Senior Housing Properties Trust (SNH)

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Senior Housing Properties Trust (SNH)

Citi Global Property CEO Conference

March 06, 2013 11:30 AM ET


David Hegarty - President and COO

Rick Doyle - Treasurer and CFO



Question-and-Answer Session

Unidentified Analyst

Good morning, everyone. Welcome to the final 11:30 session here in Citi’s 2013 Global Property CEO Conference. This session is for investing clients only and if media or other individuals are online, please disconnect now.

We are pleased to have with Senior Housing Properties, David Hegarty and Rick Doyle. I will turn over to you guys for opening remarks and back to me for Q&A.

David Hegarty

Great, thank you all for joining us and coming to this, thank you Citi for inviting us, it’s our first Citi Conference for us presenting at and so I am sure many of you do know our company, Senior Housing Properties Trust or SNH is the fourth largest health care REITs. We had about $5.3 billion of assets so that’s a quite big gap between first three and ourselves.

About two-thirds of our portfolio is the private pay senior living type properties such as assisted independent living and assisted living and Alzheimer care, and then another third of the portfolio is medical office buildings. We have the highest private pay percentage in our portfolio of all the healthcare REITs and that’s by design over the last 10 years or so. We have not bought a nursing home or government dependent facility in fact we have been selling down, so we are about 94% private pay which given the current events and the government and so on it’s a good place to be.

We have approximately 400 properties in our company with about 260 of them being single living properties and 125 medical office buildings, and our medical office buildings about two-thirds of them are what we considered on-campus or affiliated with the major hospital systems in the country. And our focus really is to invest and offer an attractive yield with the ability to grow our cash flow each year or maintaining a conservative payout ratio in a conservative balance sheet. We have increased dividend every year since 2001 and we hope and expect to continue to do that going forward while maintaining a mid-80% of FFO payout ratio and it’s for the introduction and I will turn back to Manny for any questions you have and start the ball rolling.

Unidentified Analyst

We will start out a question we have asked each management team today. What do you think is the most value creating opportunities that you have as the market is not attributing much value for?

David Hegarty

I think the one area of our portfolio that is appreciated for the growth potential is the portfolio that is comprised of RIDEA type assets; about 13% of our NOI cum properties, senior living properties, where we own the assets, lease it to a taxable RIET subsidiary and hire a third party manager, but we get to keep the bottom line of the operations to the property. And these assets were originally built or acquired by such names as Marriot, Hyatt, the Forum Group, Bell Partners and several others so they are very high quality assets designed to be, to accommodate the private pay senior out there.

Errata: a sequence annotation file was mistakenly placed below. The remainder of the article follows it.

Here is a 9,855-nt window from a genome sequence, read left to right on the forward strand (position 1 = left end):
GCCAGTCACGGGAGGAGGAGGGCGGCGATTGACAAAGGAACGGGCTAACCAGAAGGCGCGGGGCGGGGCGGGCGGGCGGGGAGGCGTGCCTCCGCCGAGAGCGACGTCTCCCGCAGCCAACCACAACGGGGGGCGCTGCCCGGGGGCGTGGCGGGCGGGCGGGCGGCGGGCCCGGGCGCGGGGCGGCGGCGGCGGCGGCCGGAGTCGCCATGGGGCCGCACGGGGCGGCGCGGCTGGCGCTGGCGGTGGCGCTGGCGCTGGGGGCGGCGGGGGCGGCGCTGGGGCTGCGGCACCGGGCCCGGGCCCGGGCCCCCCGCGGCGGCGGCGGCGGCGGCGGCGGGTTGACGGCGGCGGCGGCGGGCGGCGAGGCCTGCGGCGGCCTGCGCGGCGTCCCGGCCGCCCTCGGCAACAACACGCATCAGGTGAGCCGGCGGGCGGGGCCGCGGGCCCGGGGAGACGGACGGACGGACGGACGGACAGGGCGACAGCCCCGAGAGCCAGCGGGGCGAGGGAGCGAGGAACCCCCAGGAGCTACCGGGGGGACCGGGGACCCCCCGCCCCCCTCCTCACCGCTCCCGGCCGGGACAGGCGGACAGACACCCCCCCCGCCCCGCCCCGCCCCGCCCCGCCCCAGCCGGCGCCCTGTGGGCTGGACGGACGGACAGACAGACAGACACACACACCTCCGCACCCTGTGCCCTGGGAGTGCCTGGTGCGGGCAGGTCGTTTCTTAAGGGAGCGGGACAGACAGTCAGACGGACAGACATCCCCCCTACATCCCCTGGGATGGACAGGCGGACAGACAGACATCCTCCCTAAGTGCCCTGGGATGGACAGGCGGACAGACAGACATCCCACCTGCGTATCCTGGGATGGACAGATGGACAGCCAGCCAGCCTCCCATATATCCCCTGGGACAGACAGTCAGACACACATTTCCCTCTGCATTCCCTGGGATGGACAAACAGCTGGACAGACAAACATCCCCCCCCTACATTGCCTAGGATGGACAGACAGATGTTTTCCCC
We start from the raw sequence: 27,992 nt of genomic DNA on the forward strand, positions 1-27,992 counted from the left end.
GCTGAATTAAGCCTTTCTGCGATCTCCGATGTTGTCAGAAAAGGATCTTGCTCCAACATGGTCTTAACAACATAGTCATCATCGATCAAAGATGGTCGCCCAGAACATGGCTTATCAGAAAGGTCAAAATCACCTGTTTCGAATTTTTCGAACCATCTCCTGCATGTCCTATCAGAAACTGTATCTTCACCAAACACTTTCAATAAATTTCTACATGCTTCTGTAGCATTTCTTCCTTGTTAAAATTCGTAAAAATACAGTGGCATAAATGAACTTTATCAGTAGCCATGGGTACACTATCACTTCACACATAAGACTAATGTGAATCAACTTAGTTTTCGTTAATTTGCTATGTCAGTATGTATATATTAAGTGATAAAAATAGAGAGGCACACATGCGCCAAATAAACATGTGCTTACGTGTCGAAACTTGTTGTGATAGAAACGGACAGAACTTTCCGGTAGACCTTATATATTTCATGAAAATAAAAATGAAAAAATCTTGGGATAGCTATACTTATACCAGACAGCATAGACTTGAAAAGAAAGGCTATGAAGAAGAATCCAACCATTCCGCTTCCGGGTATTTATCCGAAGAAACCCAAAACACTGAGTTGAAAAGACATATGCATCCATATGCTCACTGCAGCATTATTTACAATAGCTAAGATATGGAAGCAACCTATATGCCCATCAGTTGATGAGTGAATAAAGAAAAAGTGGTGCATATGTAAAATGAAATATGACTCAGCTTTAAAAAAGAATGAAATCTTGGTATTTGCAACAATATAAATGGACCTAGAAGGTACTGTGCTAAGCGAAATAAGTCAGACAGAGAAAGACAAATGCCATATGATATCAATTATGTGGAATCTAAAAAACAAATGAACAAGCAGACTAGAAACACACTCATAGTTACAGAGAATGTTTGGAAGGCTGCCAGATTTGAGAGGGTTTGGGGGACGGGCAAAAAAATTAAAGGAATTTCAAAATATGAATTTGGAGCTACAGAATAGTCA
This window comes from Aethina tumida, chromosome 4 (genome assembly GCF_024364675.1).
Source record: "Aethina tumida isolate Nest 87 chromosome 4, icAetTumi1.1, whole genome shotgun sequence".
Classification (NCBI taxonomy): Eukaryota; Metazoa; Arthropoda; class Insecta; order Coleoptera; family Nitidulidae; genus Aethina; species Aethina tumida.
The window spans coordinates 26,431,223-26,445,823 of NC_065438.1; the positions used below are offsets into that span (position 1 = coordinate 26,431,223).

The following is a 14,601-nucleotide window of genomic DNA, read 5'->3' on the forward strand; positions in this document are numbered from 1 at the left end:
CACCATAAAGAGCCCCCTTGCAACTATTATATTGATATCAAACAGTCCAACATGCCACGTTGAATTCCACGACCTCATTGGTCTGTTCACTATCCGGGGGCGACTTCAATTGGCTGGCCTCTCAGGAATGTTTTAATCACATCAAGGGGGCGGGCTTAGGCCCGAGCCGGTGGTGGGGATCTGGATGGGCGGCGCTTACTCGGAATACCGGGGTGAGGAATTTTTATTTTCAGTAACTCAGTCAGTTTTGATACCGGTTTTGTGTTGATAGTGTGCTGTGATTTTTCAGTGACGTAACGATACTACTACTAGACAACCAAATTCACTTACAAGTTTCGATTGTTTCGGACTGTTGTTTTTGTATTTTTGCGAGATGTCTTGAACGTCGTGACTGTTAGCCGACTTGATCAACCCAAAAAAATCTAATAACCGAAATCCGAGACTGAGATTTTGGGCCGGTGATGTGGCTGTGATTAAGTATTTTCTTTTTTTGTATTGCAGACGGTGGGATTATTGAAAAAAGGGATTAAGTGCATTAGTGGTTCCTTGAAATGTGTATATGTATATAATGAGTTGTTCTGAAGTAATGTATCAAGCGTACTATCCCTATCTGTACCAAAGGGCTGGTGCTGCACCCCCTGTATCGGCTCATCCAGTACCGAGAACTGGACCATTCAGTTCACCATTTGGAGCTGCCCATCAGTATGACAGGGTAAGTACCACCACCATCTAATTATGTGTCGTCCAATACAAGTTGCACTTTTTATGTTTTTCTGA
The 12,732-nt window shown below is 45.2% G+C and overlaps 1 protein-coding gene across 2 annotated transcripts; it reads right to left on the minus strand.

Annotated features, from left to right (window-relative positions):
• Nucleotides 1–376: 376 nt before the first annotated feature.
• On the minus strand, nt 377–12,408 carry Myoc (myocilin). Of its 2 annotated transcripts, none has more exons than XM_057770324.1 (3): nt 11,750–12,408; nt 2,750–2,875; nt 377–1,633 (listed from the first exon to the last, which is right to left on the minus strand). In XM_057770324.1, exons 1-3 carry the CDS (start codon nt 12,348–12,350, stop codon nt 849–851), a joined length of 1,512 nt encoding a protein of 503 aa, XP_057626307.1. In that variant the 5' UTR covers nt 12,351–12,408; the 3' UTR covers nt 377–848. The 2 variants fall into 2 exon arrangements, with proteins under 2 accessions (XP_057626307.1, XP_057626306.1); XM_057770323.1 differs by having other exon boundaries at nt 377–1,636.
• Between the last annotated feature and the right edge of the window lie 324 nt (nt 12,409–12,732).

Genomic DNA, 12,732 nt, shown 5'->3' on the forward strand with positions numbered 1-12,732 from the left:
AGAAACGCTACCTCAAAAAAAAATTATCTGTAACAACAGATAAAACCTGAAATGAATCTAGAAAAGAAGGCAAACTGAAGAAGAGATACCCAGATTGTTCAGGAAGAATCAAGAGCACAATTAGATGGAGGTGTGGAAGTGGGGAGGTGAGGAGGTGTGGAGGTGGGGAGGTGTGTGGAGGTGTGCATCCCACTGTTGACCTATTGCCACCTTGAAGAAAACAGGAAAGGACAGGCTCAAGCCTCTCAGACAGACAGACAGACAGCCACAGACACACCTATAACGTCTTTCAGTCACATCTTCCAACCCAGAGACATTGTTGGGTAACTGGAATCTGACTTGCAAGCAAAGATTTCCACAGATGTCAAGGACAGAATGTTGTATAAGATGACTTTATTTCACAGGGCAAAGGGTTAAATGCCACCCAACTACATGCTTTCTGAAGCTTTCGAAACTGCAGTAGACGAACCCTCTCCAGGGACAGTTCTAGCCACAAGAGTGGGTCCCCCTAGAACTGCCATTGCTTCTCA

Now one of the things that we competed against the larger three health care RIETs. We were successful in acquiring these assets. And so people questioned why, how could we compete against big three, given their cost of capital and so on. But one of the things that was different about these transactions was an existing management. It was not going to stay on and they were getting out of the business so a new operator, a new buyer had to bring in a new management team. So we were able to offer competitive pricing, surety of closure and deliver a management team at the same time as the capital.

So they didn't have to have a tri-party negotiation for the operations as well as the real estate. So we believe that. It gave us a little bit of an edge to win these transactions. And we believe that these properties themselves have significant upside potential, particularly they call them the V assets which was the highest product. It’s 75% independent living and 25% assisted living.

And so during the recession, the independent living felt the impact the most of this senior living space, so this portfolio was about 94% occupied priced for the recession. It had dropped down to a low of just under 84% occupancy. We bought them when they were a little over 85% occupancy and we have no reason to believe that they can't get back up to that low to mid 90% occupancy levels.

One of the things that but you have to appreciate though is that because there is a change in management that there is a transition period, so normally you have a quarter or two of transition just from that. But then also during the diligence we identify all the CapEx needs and we target that we want to fix everything right away upfront so we get the benefit as soon as possible down the road. So we are in that transition period right now 2013, we'll be pumping CapEx into the properties and really bringing them up to be extremely competitive, if not top of the market. There's one right here in Hollywood that we visited yesterday, it said 97% occupied and it's the highest it's ever been since it existed. So again I think that's not appreciated in the value of our portfolio.

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